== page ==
Problem Solving

Attitudes have changed for the better in many offices, where the fear of layoffs still runs high. But what happens when employees become so busy kissing up to the boss that they stop pulling their weight at work? How are you supposed to deal with a kiss-up, do-nothing co-worker?
Why is “small” big? Small companies can better win the trust and confidence of recession-weary customers. No matter what the size of your company, here’s how you can imitate what small companies do well:
At some point in their careers, most people end up in the position of being left to do the work after flaky colleagues drop the ball. Anita Bruzzese (www.45things.com), who writes about workplace issues, offers these four tips for handling co-workers who drop the ball, and how to get them to pull their weight:
Given the high cost of health care, many employees worry about what they would do if they lose their jobs. Experts offer this advice: Use it before you lose it; sign onto your spouse’s plan; look into COBRA.
You’ve been hearing a lot about creating value at work, especially lately, right? Being an intrapreneur is one way to do it. Intrapreneurs create a new process, product or service where they currently work. It’s like being an entrepreneur, but without venturing off to start your own business. It’s what Google famously allowed its employees time to do.
As many companies cut back on expenses and, in some instances, cut staff, how do you maintain your edge and ask for what your department needs without immediately seeing your request denied? Tell a tale, become a storyteller and see your words make an impact.

Make decisions like Sully

May 11, 2009 Categorized in: Problem Solving

We can learn a lot about good decision-making by noting how Captain Chesley “Sully” Sullenberger behaved after he realized that both engines on US Airways Flight 1549 had cut out.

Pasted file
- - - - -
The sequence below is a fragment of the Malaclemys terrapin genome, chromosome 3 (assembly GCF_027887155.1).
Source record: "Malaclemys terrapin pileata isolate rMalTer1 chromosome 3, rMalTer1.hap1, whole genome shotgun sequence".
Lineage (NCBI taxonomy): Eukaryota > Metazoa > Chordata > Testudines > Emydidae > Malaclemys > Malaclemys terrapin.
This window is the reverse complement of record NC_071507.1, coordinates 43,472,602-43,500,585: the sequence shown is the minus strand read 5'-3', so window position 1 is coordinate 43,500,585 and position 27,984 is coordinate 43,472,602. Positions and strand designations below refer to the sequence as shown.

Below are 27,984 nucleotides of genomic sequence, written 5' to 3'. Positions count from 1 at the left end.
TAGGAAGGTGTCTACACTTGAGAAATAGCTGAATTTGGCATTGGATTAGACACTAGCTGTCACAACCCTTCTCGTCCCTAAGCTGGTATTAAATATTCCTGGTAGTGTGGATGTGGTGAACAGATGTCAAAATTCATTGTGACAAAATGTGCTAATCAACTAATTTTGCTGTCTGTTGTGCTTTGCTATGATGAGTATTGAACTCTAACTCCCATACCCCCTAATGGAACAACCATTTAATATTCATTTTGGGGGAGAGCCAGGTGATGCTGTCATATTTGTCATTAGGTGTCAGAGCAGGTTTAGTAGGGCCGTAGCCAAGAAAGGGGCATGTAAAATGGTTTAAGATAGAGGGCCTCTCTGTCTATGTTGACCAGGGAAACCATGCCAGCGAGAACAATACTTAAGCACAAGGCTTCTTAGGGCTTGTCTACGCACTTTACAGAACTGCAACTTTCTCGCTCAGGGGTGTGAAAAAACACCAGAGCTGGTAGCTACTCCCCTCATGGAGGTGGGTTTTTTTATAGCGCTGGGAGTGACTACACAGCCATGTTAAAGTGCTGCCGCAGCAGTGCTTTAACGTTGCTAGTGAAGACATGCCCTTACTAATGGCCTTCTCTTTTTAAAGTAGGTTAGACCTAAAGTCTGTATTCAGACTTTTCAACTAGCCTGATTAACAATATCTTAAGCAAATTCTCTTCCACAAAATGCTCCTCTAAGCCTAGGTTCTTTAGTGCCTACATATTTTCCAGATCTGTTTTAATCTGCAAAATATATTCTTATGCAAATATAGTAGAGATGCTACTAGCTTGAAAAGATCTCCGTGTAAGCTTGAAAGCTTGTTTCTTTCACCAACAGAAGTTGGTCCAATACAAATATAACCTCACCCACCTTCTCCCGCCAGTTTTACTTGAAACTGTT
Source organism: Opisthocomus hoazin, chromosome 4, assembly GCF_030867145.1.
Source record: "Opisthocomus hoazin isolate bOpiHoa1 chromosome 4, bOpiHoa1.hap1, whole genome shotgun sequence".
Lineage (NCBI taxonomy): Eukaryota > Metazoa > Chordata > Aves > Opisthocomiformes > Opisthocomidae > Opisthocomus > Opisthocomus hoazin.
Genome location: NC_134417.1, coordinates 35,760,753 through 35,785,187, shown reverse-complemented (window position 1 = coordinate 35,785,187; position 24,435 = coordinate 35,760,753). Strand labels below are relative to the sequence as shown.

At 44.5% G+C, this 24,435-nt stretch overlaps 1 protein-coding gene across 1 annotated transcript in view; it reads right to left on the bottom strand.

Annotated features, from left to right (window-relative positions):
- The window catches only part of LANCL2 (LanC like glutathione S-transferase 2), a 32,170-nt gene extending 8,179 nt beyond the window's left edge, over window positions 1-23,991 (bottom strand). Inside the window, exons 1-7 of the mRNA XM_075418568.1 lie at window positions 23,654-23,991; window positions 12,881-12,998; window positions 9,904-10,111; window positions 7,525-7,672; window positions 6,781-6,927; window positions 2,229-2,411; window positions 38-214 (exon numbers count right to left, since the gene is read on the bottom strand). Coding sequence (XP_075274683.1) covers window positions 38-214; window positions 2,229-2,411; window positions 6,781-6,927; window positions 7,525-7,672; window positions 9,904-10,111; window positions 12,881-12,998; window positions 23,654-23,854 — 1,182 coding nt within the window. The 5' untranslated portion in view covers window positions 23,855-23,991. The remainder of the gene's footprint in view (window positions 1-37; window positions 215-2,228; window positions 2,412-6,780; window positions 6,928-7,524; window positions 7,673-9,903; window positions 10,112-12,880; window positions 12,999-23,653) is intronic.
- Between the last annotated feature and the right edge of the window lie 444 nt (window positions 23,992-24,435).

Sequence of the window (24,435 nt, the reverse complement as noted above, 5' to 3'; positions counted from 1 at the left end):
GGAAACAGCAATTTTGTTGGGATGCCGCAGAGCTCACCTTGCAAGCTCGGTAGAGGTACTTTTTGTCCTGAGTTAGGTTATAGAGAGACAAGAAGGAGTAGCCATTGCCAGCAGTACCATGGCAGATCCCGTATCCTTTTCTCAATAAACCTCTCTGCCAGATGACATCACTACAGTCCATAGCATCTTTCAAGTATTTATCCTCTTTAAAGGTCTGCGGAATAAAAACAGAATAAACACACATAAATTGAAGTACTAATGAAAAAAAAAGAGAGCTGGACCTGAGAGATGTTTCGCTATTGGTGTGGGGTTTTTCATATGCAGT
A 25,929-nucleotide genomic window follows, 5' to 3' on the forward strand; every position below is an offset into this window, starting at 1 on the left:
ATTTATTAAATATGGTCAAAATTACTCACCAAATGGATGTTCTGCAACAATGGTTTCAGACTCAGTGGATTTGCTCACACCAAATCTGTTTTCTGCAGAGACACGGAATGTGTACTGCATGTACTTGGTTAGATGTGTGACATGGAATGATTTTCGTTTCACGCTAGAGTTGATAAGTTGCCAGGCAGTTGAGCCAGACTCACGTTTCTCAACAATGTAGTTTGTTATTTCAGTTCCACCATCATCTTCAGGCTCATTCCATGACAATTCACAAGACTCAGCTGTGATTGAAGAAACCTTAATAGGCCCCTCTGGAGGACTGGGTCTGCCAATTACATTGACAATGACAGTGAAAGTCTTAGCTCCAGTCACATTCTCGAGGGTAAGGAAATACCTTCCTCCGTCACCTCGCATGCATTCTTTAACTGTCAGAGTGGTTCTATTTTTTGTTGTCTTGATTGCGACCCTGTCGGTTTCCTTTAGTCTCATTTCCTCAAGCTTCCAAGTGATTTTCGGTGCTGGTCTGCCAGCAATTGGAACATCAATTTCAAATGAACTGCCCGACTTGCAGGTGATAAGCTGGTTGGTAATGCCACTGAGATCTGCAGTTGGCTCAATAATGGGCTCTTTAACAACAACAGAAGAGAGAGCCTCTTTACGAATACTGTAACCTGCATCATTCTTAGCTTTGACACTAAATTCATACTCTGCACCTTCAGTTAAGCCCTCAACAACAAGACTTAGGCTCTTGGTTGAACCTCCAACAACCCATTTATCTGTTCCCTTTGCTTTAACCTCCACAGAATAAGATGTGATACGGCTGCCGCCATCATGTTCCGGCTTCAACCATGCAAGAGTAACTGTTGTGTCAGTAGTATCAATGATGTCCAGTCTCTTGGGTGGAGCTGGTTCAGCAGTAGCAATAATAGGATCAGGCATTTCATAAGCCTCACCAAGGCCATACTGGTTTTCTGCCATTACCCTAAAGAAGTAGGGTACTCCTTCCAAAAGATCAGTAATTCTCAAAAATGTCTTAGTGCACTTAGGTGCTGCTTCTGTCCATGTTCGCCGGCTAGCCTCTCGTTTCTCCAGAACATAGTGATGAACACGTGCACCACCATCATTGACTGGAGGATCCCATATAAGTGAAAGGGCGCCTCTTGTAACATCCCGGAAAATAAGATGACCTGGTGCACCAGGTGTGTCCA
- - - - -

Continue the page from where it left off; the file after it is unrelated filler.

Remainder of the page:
More than half of senior executives say they’re interrupted about once every 30 minutes, according to a Center for Creative Leadership survey. Here’s where assistants can play a vital role. Stave off interruptions by partnering with your boss, using these tactics.
Like McGyver, you probably have a trick or two that you deploy when you don’t have the exact items you need for the job. Maintain your reputation as “the one who always finds a solution, no matter what,” by using these low-tech solutions for common gadget problems:

Boss a perfectionist?

April 1, 2009 Categorized in: Managing the BossProblem Solving

The perfectionist boss can easily drive you crazy, spending time correcting others’ less-than-perfect work and agreeing to take on any and all projects. Some workaround tips for you:
When making decisions, pay attention to the factors that lead people to make bad ones: relying on past experience, making prejudgments that turn out to be wrong and being swayed by attachments to people, places or things.
Cut back on workday spending … Keep your mind primed for work by clearing away the cobwebs … Know the right way to vent to relieve stress … Think “ABB” or “always be briefing” … Uncover wasteful spending with creative thinking.
Thomas Edison not only invented the light bulb, he filed for more than 1,000 patents and essentially invented the concept of R&D, or the system of looking at problems and solving them creatively. The guy knew how to innovate. What can we learn from one of America’s greatest problem solvers?